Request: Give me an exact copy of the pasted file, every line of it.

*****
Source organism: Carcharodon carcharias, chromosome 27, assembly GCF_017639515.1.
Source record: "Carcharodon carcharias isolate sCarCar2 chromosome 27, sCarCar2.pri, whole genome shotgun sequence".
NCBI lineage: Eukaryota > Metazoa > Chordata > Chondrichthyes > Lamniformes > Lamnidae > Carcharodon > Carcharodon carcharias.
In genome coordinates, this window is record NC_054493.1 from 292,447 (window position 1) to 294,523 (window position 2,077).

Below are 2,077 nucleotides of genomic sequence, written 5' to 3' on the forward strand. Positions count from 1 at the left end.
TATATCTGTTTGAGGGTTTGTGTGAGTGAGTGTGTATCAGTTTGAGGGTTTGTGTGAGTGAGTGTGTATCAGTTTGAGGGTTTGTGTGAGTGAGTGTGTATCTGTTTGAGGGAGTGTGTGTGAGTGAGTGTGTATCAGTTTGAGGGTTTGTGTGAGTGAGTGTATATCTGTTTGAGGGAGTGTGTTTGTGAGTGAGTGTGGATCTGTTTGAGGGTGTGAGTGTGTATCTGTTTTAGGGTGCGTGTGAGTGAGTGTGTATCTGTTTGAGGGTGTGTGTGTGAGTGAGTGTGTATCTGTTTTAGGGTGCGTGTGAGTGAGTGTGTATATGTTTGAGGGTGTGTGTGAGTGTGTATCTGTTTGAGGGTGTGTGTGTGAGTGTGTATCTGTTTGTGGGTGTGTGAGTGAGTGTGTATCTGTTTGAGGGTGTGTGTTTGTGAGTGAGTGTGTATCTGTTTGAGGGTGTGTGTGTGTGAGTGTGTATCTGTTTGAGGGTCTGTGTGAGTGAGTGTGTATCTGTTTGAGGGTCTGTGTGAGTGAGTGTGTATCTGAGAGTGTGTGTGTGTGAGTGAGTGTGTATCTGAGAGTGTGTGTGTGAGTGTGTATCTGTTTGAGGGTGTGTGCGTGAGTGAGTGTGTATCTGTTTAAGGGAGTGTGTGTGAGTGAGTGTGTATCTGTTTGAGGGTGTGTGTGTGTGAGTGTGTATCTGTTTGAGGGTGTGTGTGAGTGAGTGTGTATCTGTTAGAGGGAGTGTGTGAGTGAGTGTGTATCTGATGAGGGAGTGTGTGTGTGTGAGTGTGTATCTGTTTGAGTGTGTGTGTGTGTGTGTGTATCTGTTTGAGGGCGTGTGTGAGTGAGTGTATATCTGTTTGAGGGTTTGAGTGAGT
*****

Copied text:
Source organism: Carcharodon carcharias, chromosome 27, assembly GCF_017639515.1.
Source record: "Carcharodon carcharias isolate sCarCar2 chromosome 27, sCarCar2.pri, whole genome shotgun sequence".
NCBI lineage: Eukaryota > Metazoa > Chordata > Chondrichthyes > Lamniformes > Lamnidae > Carcharodon > Carcharodon carcharias.
In genome coordinates, this window is record NC_054493.1 from 292,447 (window position 1) to 294,523 (window position 2,077).

Below are 2,077 nucleotides of genomic sequence, written 5' to 3' on the forward strand. Positions count from 1 at the left end.
TATATCTGTTTGAGGGTTTGTGTGAGTGAGTGTGTATCAGTTTGAGGGTTTGTGTGAGTGAGTGTGTATCAGTTTGAGGGTTTGTGTGAGTGAGTGTGTATCTGTTTGAGGGAGTGTGTGTGAGTGAGTGTGTATCAGTTTGAGGGTTTGTGTGAGTGAGTGTATATCTGTTTGAGGGAGTGTGTTTGTGAGTGAGTGTGGATCTGTTTGAGGGTGTGAGTGTGTATCTGTTTTAGGGTGCGTGTGAGTGAGTGTGTATCTGTTTGAGGGTGTGTGTGTGAGTGAGTGTGTATCTGTTTTAGGGTGCGTGTGAGTGAGTGTGTATATGTTTGAGGGTGTGTGTGAGTGTGTATCTGTTTGAGGGTGTGTGTGTGAGTGTGTATCTGTTTGTGGGTGTGTGAGTGAGTGTGTATCTGTTTGAGGGTGTGTGTTTGTGAGTGAGTGTGTATCTGTTTGAGGGTGTGTGTGTGTGAGTGTGTATCTGTTTGAGGGTCTGTGTGAGTGAGTGTGTATCTGTTTGAGGGTCTGTGTGAGTGAGTGTGTATCTGAGAGTGTGTGTGTGTGAGTGAGTGTGTATCTGAGAGTGTGTGTGTGAGTGTGTATCTGTTTGAGGGTGTGTGCGTGAGTGAGTGTGTATCTGTTTAAGGGAGTGTGTGTGAGTGAGTGTGTATCTGTTTGAGGGTGTGTGTGTGTGAGTGTGTATCTGTTTGAGGGTGTGTGTGAGTGAGTGTGTATCTGTTAGAGGGAGTGTGTGAGTGAGTGTGTATCTGATGAGGGAGTGTGTGTGTGTGAGTGTGTATCTGTTTGAGTGTGTGTGTGTGTGTGTGTATCTGTTTGAGGGCGTGTGTGAGTGAGTGTATATCTGTTTGAGGGTTTGAGTGAGT